President Obama on March 16 nominated Merrick Garland to the U.S. Supreme Court, selecting a federal judge with experience as a prosecutor followed by 18 years as a judge. Garland was born and raised in Illinois. He graduated from Harvard Law School and is married with two grown daughters.
Garland currently is chief judge of the U.S. Court of Appeals for the District of Columbia.
The February 13 death of Supreme Court Justice Antonin Scalia created the vacancy on the highest U.S. court.
To assume Scalia’s seat, Garland must be confirmed by a majority vote of the U.S. Senate.
Garland has been involved in some important U.S. criminal cases, including the prosecutions of Timothy McVeigh and Terry Nichols for the 1995 bombing of a federal building in Oklahoma City that killed 168 people.
During his leisure time, Garland enjoys skiing, hiking and canoeing with his family. Together they have visited many of America’s national parks. Get to know more about Garland.
The democratic principles behind the nomination
Under the U.S. Constitution, the president and members of Congress are elected to their offices. They serve a specific term of office (six years for senators; two for representatives; four for the president, who may be re-elected only once). Supreme Court justices — like most other federal judges — instead are appointed and serve for life. Why is this?
The drafters of the Constitution believed it to be important that judges, especially, be unafraid to make unpopular decisions. So they decided that members of the federal judiciary would not be elected to their positions.
In “Federalist 76,” one of a series of essays published to persuade 18th-century Americans to adopt the proposed new Constitution, Alexander Hamilton rejected having Congress choose the justices (and ambassadors and other public officials). That, he wrote, would produce too much political bargaining among legislators.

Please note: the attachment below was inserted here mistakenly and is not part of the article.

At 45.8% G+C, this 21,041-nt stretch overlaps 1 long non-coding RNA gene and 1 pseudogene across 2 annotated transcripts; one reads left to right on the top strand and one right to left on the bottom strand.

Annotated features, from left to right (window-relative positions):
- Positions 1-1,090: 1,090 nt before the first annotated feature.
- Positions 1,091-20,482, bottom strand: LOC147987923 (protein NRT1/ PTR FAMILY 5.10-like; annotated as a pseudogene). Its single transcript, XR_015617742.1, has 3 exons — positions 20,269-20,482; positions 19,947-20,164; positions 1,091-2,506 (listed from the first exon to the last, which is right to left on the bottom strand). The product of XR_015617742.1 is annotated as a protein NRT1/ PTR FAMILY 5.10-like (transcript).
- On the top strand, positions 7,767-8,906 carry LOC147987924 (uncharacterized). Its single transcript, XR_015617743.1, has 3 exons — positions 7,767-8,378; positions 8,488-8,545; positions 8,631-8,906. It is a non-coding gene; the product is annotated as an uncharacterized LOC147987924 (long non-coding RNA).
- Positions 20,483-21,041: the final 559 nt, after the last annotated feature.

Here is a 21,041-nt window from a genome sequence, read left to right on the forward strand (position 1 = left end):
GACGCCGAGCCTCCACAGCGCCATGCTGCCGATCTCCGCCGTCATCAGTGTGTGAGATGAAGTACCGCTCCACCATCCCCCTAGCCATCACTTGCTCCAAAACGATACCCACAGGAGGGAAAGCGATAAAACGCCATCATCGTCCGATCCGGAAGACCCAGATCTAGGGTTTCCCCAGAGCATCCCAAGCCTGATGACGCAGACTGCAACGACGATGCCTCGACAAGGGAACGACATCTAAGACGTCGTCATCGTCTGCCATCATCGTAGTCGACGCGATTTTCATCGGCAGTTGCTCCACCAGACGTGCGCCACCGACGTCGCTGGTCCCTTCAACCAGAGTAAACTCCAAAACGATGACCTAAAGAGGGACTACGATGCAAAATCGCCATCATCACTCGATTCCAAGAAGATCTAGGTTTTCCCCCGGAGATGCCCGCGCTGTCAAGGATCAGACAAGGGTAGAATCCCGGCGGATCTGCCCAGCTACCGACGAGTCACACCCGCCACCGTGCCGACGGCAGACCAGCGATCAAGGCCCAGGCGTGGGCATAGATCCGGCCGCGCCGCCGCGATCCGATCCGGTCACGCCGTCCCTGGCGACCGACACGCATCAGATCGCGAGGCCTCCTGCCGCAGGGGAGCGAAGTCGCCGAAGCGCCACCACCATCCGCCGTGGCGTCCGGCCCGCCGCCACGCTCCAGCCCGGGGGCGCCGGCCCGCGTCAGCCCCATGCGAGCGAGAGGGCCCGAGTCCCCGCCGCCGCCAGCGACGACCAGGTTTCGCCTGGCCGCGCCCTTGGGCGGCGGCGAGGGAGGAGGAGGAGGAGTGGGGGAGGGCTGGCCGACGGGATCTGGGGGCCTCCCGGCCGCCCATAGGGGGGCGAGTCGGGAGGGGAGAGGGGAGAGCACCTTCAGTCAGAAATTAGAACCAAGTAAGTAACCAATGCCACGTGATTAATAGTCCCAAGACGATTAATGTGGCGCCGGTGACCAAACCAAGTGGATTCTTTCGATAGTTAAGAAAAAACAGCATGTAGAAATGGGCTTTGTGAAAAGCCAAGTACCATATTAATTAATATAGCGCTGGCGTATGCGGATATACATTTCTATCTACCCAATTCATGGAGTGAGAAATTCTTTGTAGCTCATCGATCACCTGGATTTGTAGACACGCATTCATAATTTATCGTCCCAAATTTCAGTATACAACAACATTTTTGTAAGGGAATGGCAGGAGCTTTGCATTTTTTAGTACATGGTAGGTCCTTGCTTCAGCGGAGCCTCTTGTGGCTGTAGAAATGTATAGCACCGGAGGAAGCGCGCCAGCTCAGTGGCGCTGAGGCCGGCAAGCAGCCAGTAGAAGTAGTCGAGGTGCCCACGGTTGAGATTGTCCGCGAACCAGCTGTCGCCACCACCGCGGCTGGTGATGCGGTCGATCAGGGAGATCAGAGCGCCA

Better, he argued, if the president made the selection. In that case, Hamilton argued, the nominee’s quality would reflect directly on the president’s own reputation and “naturally beget a livelier sense of duty and a more exact regard” in making the selection.
But the Constitution also establishes checks and balances among the three branches of government. Were the president allowed to appoint Supreme Court justices on his own, his influence and power might be too great, and the temptation to appoint political favorites to judgeships might be too strong.
Allowing the legislative branch to confirm presidential nominees, Hamilton explained, “would be an excellent check upon a spirit of favoritism in the President, and would tend greatly to prevent the appointment of unfit characters from State prejudice, from family connection, from personal attachment, or from a view to popularity.”
What comes next?
Since 1789, the Senate has confirmed about three-fourths of Supreme Court nominees. Before the confirmation vote, nominees typically appear before the Senate’s Committee on the Judiciary, where they answer questions from committee members. In recent years, nominees have explained their judicial philosophy but generally declined to explain how they would rule on specific cases. These proceedings are open to the public, widely covered by news media and broadcast via television in their entirety.
Until the Senate confirms a nominee for Justice Scalia’s seat, the court will have only eight members. Should the court divide evenly on a case, the lower court’s decision on that case will stand.